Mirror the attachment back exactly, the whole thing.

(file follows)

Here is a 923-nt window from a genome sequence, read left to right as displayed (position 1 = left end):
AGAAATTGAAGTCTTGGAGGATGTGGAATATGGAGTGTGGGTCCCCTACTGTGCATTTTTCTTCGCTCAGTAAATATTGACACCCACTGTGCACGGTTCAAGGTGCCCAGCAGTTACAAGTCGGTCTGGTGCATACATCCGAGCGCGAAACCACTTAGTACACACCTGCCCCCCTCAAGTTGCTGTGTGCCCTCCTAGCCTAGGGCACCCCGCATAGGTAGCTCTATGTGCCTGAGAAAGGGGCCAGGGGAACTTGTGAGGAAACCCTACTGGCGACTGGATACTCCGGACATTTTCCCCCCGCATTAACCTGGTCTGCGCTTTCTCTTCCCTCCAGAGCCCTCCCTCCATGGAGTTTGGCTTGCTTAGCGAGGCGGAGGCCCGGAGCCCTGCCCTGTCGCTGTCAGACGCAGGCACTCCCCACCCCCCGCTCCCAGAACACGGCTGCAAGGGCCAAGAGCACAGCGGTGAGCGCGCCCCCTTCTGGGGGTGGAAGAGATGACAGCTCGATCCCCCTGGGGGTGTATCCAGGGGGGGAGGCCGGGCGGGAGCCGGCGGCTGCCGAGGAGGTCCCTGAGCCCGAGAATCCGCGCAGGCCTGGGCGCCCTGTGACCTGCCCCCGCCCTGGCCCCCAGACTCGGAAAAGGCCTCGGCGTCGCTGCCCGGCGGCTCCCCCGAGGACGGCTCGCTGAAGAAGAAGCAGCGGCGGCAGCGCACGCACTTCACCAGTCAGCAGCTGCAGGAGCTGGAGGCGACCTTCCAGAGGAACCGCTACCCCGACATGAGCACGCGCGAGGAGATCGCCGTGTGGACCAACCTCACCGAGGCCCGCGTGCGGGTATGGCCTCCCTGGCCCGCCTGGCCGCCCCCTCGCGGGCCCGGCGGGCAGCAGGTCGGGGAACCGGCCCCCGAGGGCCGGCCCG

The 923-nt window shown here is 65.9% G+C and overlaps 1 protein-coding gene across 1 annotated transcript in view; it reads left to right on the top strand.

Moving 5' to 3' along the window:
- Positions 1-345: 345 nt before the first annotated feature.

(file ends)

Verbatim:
Here is a 923-nt window from a genome sequence, read left to right as displayed (position 1 = left end):
AGAAATTGAAGTCTTGGAGGATGTGGAATATGGAGTGTGGGTCCCCTACTGTGCATTTTTCTTCGCTCAGTAAATATTGACACCCACTGTGCACGGTTCAAGGTGCCCAGCAGTTACAAGTCGGTCTGGTGCATACATCCGAGCGCGAAACCACTTAGTACACACCTGCCCCCCTCAAGTTGCTGTGTGCCCTCCTAGCCTAGGGCACCCCGCATAGGTAGCTCTATGTGCCTGAGAAAGGGGCCAGGGGAACTTGTGAGGAAACCCTACTGGCGACTGGATACTCCGGACATTTTCCCCCCGCATTAACCTGGTCTGCGCTTTCTCTTCCCTCCAGAGCCCTCCCTCCATGGAGTTTGGCTTGCTTAGCGAGGCGGAGGCCCGGAGCCCTGCCCTGTCGCTGTCAGACGCAGGCACTCCCCACCCCCCGCTCCCAGAACACGGCTGCAAGGGCCAAGAGCACAGCGGTGAGCGCGCCCCCTTCTGGGGGTGGAAGAGATGACAGCTCGATCCCCCTGGGGGTGTATCCAGGGGGGGAGGCCGGGCGGGAGCCGGCGGCTGCCGAGGAGGTCCCTGAGCCCGAGAATCCGCGCAGGCCTGGGCGCCCTGTGACCTGCCCCCGCCCTGGCCCCCAGACTCGGAAAAGGCCTCGGCGTCGCTGCCCGGCGGCTCCCCCGAGGACGGCTCGCTGAAGAAGAAGCAGCGGCGGCAGCGCACGCACTTCACCAGTCAGCAGCTGCAGGAGCTGGAGGCGACCTTCCAGAGGAACCGCTACCCCGACATGAGCACGCGCGAGGAGATCGCCGTGTGGACCAACCTCACCGAGGCCCGCGTGCGGGTATGGCCTCCCTGGCCCGCCTGGCCGCCCCCTCGCGGGCCCGGCGGGCAGCAGGTCGGGGAACCGGCCCCCGAGGGCCGGCCCG

The 923-nt window shown here is 65.9% G+C and overlaps 1 protein-coding gene across 1 annotated transcript in view; it reads left to right on the top strand.

Moving 5' to 3' along the window:
- Positions 1-345: 345 nt before the first annotated feature.